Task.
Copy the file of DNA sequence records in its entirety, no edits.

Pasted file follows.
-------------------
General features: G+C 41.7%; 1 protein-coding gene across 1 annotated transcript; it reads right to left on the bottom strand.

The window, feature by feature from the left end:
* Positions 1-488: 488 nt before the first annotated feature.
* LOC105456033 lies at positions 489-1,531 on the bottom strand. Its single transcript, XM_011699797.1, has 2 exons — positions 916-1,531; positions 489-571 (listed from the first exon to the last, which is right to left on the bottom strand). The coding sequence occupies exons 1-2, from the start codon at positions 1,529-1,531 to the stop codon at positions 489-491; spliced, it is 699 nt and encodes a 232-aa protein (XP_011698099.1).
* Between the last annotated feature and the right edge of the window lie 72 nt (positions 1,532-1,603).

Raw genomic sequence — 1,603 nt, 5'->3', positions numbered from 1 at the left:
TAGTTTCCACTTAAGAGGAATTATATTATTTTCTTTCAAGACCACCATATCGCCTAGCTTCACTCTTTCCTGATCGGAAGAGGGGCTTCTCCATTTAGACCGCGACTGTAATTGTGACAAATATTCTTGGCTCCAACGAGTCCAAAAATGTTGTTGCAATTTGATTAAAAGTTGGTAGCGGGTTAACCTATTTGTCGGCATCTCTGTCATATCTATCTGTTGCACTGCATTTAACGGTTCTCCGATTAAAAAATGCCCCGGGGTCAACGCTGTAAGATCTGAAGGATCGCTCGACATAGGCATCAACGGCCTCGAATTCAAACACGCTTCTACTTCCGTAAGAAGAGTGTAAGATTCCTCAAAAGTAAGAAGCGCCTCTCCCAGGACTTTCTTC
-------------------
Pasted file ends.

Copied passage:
General features: G+C 41.7%; 1 protein-coding gene across 1 annotated transcript; it reads right to left on the bottom strand.

The window, feature by feature from the left end:
* Positions 1-488: 488 nt before the first annotated feature.
* LOC105456033 lies at positions 489-1,531 on the bottom strand. Its single transcript, XM_011699797.1, has 2 exons — positions 916-1,531; positions 489-571 (listed from the first exon to the last, which is right to left on the bottom strand). The coding sequence occupies exons 1-2, from the start codon at positions 1,529-1,531 to the stop codon at positions 489-491; spliced, it is 699 nt and encodes a 232-aa protein (XP_011698099.1).
* Between the last annotated feature and the right edge of the window lie 72 nt (positions 1,532-1,603).

Raw genomic sequence — 1,603 nt, 5'->3', positions numbered from 1 at the left:
TAGTTTCCACTTAAGAGGAATTATATTATTTTCTTTCAAGACCACCATATCGCCTAGCTTCACTCTTTCCTGATCGGAAGAGGGGCTTCTCCATTTAGACCGCGACTGTAATTGTGACAAATATTCTTGGCTCCAACGAGTCCAAAAATGTTGTTGCAATTTGATTAAAAGTTGGTAGCGGGTTAACCTATTTGTCGGCATCTCTGTCATATCTATCTGTTGCACTGCATTTAACGGTTCTCCGATTAAAAAATGCCCCGGGGTCAACGCTGTAAGATCTGAAGGATCGCTCGACATAGGCATCAACGGCCTCGAATTCAAACACGCTTCTACTTCCGTAAGAAGAGTGTAAGATTCCTCAAAAGTAAGAAGCGCCTCTCCCAGGACTTTCTTC